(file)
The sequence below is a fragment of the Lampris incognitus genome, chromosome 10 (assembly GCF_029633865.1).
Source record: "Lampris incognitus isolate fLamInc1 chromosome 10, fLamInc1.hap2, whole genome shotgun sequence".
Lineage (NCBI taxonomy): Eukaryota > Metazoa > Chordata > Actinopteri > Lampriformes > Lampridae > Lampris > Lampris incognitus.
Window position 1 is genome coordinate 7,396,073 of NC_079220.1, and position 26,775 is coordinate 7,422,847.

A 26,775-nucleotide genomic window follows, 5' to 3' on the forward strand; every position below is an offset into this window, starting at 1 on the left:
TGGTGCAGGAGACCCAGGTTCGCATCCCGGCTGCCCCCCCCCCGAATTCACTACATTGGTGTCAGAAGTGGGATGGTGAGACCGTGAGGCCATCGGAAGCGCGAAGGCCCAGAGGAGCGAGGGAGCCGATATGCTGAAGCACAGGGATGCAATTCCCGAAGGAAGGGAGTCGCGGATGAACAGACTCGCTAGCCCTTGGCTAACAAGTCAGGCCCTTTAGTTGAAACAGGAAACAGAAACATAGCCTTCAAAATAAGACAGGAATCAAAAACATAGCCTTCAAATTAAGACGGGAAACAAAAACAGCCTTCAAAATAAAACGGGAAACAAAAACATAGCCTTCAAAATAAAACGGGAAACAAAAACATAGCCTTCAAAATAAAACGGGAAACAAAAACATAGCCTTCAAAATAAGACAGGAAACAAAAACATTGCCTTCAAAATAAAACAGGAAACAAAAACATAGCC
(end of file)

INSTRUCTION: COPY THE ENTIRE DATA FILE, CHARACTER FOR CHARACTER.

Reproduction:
The sequence below is a fragment of the Lampris incognitus genome, chromosome 10 (assembly GCF_029633865.1).
Source record: "Lampris incognitus isolate fLamInc1 chromosome 10, fLamInc1.hap2, whole genome shotgun sequence".
Lineage (NCBI taxonomy): Eukaryota > Metazoa > Chordata > Actinopteri > Lampriformes > Lampridae > Lampris > Lampris incognitus.
Window position 1 is genome coordinate 7,396,073 of NC_079220.1, and position 26,775 is coordinate 7,422,847.

A 26,775-nucleotide genomic window follows, 5' to 3' on the forward strand; every position below is an offset into this window, starting at 1 on the left:
TGGTGCAGGAGACCCAGGTTCGCATCCCGGCTGCCCCCCCCCCGAATTCACTACATTGGTGTCAGAAGTGGGATGGTGAGACCGTGAGGCCATCGGAAGCGCGAAGGCCCAGAGGAGCGAGGGAGCCGATATGCTGAAGCACAGGGATGCAATTCCCGAAGGAAGGGAGTCGCGGATGAACAGACTCGCTAGCCCTTGGCTAACAAGTCAGGCCCTTTAGTTGAAACAGGAAACAGAAACATAGCCTTCAAAATAAGACAGGAATCAAAAACATAGCCTTCAAATTAAGACGGGAAACAAAAACAGCCTTCAAAATAAAACGGGAAACAAAAACATAGCCTTCAAAATAAAACGGGAAACAAAAACATAGCCTTCAAAATAAAACGGGAAACAAAAACATAGCCTTCAAAATAAGACAGGAAACAAAAACATTGCCTTCAAAATAAAACAGGAAACAAAAACATAGCC